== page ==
Well, just as you can't hurry love, you can't hurry this particular activity either. I looked around for the toilet paper and at first I couldn't see it anywhere. I always carry some in my bag so I wasn't to concerned. It was about this time that I noticed the signs that were all over the bathroom.


Too bad if you don't speak English. I hit the button for the TP and it "Come on you stupid thing." I urged, "Don't you know I'm on a time limit." When it did finally come out, I realised with dismay that it wasn't nearly enough and I'd have to do it again. For the rest of the time I was in there I had one eye on the light, waiting for it to start flashing. When I was done I went over to the magic sink and sure enough as soon as I placed my hands under it, the toilet flushed. the soap and water came out. Again not enough, I had to do it twice more.

As I pushed the button to open the door, the same male voice thanked me, and wished me a good day. I found myself actually saying out loud "Thanks, you too." Luckily no-one was around to hear me talking to an automated toilet.

A few days later I was relaying this story to a friend who far from being amused actually looked like she was in pain. When I asked her if she was ok, she informed me that she too had used one of these new toilets, but she had not made it out in time.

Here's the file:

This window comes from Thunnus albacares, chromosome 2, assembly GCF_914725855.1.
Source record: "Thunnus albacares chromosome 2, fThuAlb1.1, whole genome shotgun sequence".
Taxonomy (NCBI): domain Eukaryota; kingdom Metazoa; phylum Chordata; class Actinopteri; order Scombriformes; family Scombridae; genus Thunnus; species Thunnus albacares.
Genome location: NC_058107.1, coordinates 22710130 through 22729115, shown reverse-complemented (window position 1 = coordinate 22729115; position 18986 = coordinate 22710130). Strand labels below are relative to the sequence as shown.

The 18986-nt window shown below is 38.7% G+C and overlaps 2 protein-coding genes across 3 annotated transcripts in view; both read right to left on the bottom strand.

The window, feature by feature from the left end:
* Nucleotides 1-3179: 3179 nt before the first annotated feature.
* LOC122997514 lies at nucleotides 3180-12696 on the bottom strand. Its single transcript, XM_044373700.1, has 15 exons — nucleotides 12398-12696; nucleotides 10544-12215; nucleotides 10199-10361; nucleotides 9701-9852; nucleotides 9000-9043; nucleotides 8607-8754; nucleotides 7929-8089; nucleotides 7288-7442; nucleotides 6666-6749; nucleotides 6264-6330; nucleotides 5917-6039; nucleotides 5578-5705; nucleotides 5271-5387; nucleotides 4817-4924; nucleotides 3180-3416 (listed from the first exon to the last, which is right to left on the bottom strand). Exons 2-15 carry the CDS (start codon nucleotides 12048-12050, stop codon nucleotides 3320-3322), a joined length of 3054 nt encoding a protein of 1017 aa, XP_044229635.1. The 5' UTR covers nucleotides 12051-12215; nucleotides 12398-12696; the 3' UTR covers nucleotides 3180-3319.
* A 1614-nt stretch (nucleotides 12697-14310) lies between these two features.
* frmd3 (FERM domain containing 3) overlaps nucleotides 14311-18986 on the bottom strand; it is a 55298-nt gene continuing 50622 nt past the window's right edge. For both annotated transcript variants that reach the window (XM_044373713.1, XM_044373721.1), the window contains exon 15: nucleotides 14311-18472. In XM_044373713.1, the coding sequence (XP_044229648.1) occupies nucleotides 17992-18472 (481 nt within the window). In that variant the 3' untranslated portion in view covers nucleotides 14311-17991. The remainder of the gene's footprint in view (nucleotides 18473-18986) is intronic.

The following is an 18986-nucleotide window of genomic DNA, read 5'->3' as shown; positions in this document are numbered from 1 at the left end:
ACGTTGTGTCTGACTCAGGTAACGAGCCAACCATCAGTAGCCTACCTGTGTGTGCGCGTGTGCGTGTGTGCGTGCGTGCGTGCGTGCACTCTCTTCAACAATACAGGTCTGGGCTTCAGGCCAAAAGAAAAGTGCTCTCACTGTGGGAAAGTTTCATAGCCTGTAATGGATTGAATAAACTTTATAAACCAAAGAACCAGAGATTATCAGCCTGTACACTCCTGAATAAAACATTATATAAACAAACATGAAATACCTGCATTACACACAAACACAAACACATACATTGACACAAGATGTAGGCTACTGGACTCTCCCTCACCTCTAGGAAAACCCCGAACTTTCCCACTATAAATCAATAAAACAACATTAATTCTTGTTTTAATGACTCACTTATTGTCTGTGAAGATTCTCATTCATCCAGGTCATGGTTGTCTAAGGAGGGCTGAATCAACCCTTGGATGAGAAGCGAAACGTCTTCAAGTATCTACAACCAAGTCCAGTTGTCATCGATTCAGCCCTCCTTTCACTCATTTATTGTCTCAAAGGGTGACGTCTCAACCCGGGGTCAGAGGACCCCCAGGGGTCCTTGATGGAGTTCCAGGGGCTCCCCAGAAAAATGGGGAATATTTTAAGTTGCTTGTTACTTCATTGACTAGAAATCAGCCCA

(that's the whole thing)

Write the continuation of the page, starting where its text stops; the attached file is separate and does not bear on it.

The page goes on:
Apparently her mobile had rung as she went in. She chatted away for 5 or so minutes, completely unaware that time was ticking. She hung up used the facility and as she was washing her hands became aware of a beeping noise but dismissed it. The door opened and she fluffed about in the mirror, fixing her hair etc when suddenly the door closed and water spewed forth from every direction. She frantically pushed the button to open the door but it remained firmly shut. Shortly after the water stopped and where before there had been water, now there was air. She likened it to being inside a giant hair dryer. The door eventually opened and she emerged, soaking wet, hair a frizzy mess, vowing never to set foot inside one of those ever again.



*Our Prime Minister Kevin Rudd decided to give everybody $900 to spend to help stimulate the economy. Being the responsible citizen that I am, I did my civic duty and spent mine on a KitchenAid Stand Mixer in Cobalt Blue, Haigh's Chocolates, three books from Borders and various DVD's from JB Hifi :-)

Sunday, May 10, 2009

Crohn's Crusaders